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Barry Matties catches up with Matthias Müller to chat about the wide range of test and inspection solutions currently being offered by Goepel electronic as well as the informative webinar series produced by the company to help further educate their customer base and promote technical discussion on a number of topics.
Barry Matties: Can you begin with an overview of your organization for our readers?
Matthias Müller: Goepel electronic offers test and inspection solutions for electronics production in automotive suppliers and automotive companies. We specialize in AOI, AXI, and SPI systems for electronics production as well as JTAG/boundary scan and end-of-line test systems. For instance, for car seats, electric motors, or mechanical components in vehicles.
Matties: When you think of car seats, you don’t think of that as something that would be inspected the way that we’re describing.
Müller: A car seat is a complex component in the car, and Goepel follows the entire supply chain of this car seat. There are a lot of electronics and electronic control units in the car seat. They have to be designed, produced, and assembled, and these assemblies have to be tested, for instance, with an AOI system. But after these ECUs are built in the seat, they have to be tested again to verify that the communication of the ECU is working correctly. In the end, the entire seat mechanics have to be tested to see that everything works well, doesn’t make a noise, or doesn’t have any problems in the car. It’s a complex thing that no one thinks about.
Matties: I would think in the automotive industry, there’s a real demand for traceability in every step.
Müller: That’s true.
Matties: What advice do you give to your potential or current customers when they’re seeking to improve their process efficiency?
Müller: I would say a good database to collect data information, and on the other hand, a good system to use this data to improve the process.
Matties: Goepel takes an educational approach. You have a lot of webinars. Can you tell us about your webinar series and what you’re trying to accomplish?
Müller: We do webinars to deliver content and technical information to customers and people who are interested to show them what’s possible from the technical side and even from the process optimization side. We think that webinars are a good way to address a lot of people around the world at the same time. And for us, it’s another possibility besides trade shows to show our experience and knowledge as well as what they can improve and do better.
Matties: For somebody who is really looking to streamline their process, your webinar series is a good place for them to start. How are you picking the topics for your webinars?
Müller: It’s always things that the customers demand. We have customers that ask, “How can we improve our process? How can we use inspection systems in our manufacturing process?” We think this is something that’s interesting for other manufacturers as well.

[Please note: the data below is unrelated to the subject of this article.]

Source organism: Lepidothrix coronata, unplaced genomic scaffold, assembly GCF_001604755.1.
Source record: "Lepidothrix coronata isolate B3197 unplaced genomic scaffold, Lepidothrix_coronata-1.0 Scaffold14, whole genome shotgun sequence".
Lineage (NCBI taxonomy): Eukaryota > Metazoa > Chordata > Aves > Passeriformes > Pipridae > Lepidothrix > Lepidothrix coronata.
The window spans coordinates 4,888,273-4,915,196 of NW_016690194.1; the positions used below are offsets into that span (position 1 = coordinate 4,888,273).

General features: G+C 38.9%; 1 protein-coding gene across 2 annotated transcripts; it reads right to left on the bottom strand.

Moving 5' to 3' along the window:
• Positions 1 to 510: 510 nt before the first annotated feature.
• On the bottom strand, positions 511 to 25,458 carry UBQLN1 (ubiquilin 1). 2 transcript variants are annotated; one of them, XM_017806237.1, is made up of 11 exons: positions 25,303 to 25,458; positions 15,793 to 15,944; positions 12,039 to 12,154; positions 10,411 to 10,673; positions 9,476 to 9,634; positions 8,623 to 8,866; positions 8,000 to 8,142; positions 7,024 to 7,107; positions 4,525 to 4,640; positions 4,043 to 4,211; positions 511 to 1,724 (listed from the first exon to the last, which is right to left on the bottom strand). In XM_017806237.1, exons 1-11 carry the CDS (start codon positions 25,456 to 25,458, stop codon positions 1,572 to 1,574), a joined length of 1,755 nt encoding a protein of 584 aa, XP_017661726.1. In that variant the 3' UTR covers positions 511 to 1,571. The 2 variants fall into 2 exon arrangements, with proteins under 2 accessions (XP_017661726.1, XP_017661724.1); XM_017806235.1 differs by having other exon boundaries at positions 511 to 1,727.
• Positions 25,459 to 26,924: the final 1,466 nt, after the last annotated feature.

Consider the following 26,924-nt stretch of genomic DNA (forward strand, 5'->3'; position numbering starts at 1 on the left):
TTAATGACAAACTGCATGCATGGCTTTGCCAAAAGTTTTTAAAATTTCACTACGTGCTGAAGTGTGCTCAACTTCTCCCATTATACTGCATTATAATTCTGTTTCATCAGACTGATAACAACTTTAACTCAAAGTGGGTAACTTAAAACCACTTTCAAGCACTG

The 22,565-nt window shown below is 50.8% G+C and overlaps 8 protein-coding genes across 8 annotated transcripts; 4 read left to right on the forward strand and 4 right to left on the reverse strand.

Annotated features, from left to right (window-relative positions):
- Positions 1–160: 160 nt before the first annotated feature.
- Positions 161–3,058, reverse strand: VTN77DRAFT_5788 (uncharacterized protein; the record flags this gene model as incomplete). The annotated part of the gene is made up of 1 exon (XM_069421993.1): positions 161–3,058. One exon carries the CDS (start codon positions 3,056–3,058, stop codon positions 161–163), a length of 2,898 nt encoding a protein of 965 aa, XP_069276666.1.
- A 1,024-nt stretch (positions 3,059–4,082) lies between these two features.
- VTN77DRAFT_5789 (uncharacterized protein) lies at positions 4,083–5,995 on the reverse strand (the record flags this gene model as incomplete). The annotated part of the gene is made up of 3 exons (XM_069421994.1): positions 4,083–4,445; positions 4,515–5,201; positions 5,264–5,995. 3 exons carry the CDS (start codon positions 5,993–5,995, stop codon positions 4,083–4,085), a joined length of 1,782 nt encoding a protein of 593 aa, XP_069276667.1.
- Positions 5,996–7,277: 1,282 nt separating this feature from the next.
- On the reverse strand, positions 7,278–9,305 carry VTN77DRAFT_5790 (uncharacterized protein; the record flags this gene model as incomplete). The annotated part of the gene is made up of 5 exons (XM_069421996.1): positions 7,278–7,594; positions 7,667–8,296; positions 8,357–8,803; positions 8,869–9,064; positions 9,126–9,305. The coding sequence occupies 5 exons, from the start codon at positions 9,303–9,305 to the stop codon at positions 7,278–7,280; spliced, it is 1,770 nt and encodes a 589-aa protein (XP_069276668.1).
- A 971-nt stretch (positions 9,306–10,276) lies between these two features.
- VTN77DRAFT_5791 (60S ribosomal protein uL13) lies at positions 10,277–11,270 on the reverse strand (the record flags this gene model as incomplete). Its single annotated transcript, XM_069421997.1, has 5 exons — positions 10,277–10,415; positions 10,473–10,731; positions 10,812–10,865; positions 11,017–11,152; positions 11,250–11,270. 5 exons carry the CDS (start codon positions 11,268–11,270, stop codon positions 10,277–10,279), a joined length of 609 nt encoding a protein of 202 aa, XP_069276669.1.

Matties: You have quite a collection now of webinars in your series. Typically, how often are you releasing webinars?
Müller: We have both German and international webinars. Over the past year, we have produced more than 12 webinars, so each month, there’s a webinar. Mostly, they’re in the spring or autumn before the big trade shows when we bring out our new products and technologies that we want to promote.
Matties: These webinars are on-demand, so can people come and watch them when they fit their schedule?
Matties: If they have expert questions that they want to ask, of course, they can connect with you through that platform.
Müller: With the on-demand webinars, this is the only way, but we also do live webinars—especially in Germany—where it is possible to have a chat conversation during the webinar so that the attendees can ask questions. Viewers send their questions directly, and after the presentation, there is a 15-minute Q&A where we answer these questions and discuss them. During these discussions, there are more and more questions because sometimes, it needs an initial question for someone to have another question, and another question. Other times, there is a great discussion, and after 60 minutes of presentation and discussion, we have to cut everything and say, “Sorry, the time is over.” But we answer every question afterwards by email; we get in touch with the attendees.
Matties: Are you finding that attendees are more technical, or is it more the leadership of a company joining these webinars?
Müller: It depends on the topic. If we have, for instance, special webinars about test coverage or electronic testing and development, then we mostly have technical professionals. But when we are talking about choosing the right inspection solution or technology to save time and money, then we often have the product managers or even the directors of companies who are interested. They want to see more the economic value of these technologies we offer.
Matties: Looking at your technology, you have quite a portfolio here in your booth for the assembly process. What type of inspection does that include—3D, AOI, SPI, etc.?
Müller: We have all of those, and we even have 2D and 3D AOI. The 3D AOI has become very popular in the last five years and has a high demand, but SPI is still important because many companies know that most faults occur during the solder process. X-ray, especially in the automotive industry, is becoming more and more important. So, we cover all these three inspection systems and even special systems customized for customers.